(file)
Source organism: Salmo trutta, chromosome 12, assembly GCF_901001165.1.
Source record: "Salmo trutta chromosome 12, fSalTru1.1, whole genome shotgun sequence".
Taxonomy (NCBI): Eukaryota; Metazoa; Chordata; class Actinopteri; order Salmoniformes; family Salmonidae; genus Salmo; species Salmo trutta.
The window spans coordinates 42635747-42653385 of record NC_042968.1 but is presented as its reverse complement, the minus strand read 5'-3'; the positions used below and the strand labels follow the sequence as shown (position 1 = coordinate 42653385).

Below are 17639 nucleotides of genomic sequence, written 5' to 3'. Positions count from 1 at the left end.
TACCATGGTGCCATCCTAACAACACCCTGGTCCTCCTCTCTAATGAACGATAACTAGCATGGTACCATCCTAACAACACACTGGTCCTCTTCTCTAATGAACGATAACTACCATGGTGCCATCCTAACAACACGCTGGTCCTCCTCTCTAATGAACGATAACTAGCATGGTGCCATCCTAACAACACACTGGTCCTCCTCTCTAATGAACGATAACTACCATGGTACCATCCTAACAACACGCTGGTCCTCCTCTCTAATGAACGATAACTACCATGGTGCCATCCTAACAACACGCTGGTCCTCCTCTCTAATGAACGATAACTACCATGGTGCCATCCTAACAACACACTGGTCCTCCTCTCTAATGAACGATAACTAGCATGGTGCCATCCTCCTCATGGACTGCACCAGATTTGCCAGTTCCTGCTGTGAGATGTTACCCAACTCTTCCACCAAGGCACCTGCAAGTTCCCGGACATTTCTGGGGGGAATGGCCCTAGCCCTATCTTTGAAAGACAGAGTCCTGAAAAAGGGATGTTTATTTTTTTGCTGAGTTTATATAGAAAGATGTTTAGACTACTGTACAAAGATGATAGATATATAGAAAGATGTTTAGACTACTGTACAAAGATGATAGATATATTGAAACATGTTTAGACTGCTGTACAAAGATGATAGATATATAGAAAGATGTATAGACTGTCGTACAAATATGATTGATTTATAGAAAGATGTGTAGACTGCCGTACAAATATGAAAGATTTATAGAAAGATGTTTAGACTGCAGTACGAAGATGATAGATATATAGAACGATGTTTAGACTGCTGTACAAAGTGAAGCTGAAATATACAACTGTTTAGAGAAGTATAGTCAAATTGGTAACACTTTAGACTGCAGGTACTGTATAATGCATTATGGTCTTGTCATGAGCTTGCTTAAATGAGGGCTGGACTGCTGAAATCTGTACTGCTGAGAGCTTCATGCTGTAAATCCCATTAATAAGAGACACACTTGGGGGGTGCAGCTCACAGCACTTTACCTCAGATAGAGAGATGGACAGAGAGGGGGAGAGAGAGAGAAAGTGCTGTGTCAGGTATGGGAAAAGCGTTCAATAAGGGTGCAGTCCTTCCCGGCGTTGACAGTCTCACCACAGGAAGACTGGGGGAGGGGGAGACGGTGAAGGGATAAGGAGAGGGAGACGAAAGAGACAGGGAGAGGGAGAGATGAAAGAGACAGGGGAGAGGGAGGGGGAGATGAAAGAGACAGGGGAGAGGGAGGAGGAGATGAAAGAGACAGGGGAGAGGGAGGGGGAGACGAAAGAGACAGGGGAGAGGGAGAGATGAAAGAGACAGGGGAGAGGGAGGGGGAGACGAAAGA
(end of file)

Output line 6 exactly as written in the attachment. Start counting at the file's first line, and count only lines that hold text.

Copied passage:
TACCATGGTGCCATCCTAACAACACCCTGGTCCTCCTCTCTAATGAACGATAACTAGCATGGTACCATCCTAACAACACACTGGTCCTCTTCTCTAATGAACGATAACTACCATGGTGCCATCCTAACAACACGCTGGTCCTCCTCTCTAATGAACGATAACTAGCATGGTGCCATCCTAACAACACACTGGTCCTCCTCTCTAATGAACGATAACTACCATGGTACCATCCTAACAACACGCTGGTCCTCCTCTCTAATGAACGATAACTACCATGGTGCCATCCTAACAACACGCTGGTCCTCCTCTCTAATGAACGATAACTACCATGGTGCCATCCTAACAACACACTGGTCCTCCTCTCTAATGAACGATAACTAGCATGGTGCCATCCTCCTCATGGACTGCACCAGATTTGCCAGTTCCTGCTGTGAGATGTTACCCAACTCTTCCACCAAGGCACCTGCAAGTTCCCGGACATTTCTGGGGGGAATGGCCCTAGCCCTATCTTTGAAAGACAGAGTCCTGAAAAAGGGATGTTTATTTTTTTGCTGAGTTTATATAGAAAGATGTTTAGACTACTGTACAAAGATGATAGATATATAGAAAGATGTTTAGACTACTGTACAAAGATGATAGATATATTGAAACATGTTTAGACTGCTGTACAAAGATGATAGATATATAGAAAGATGTATAGACTGTCGTACAAATATGATTGATTTATAGAAAGATGTGTAGACTGCCGTACAAATATGAAAGATTTATAGAAAGATGTTTAGACTGCAGTACGAAGATGATAGATATATAGAACGATGTTTAGACTGCTGTACAAAGTGAAGCTGAAATATACAACTGTTTAGAGAAGTATAGTCAAATTGGTAACACTTTAGACTGCAGGTACTGTATAATGCATTATGGTCTTGTCATGAGCTTGCTTAAATGAGGGCTGGACTGCTGAAATCTGTACTGCTGAGAGCTTCATGCTGTAAATCCCATTAATAAGAGACACACTTGGGGGGTGCAGCTCACAGCACTTTACCTCAGATAGAGAGATGGACAGAGAGGGGGAGAGAGAGAGAAAGTGCTGTGTCAGGTATGGGAAAAGCGTTCAATAAGGGTGCAGTCCTTCCCGGCGTTGACAGTCTCACCACAGGAAGACTGGGGGAGGGGGAGACGGTGAAGGGATAAGGAGAGGGAGACGAAAGAGACAGGGAGAGGGAGAGATGAAAGAGACAGGGGAGAGGGAGGGGGAGATGAAAGAGACAGGGGAGAGGGAGGAGGAGATGAAAGAGACAGGGGAGAGGGAGGGGGAGACGAAAGAGACAGGGGAGAGGGAGAGATGAAAGAGACAGGGGAGAGGGAGGGGGAGACGAAAGA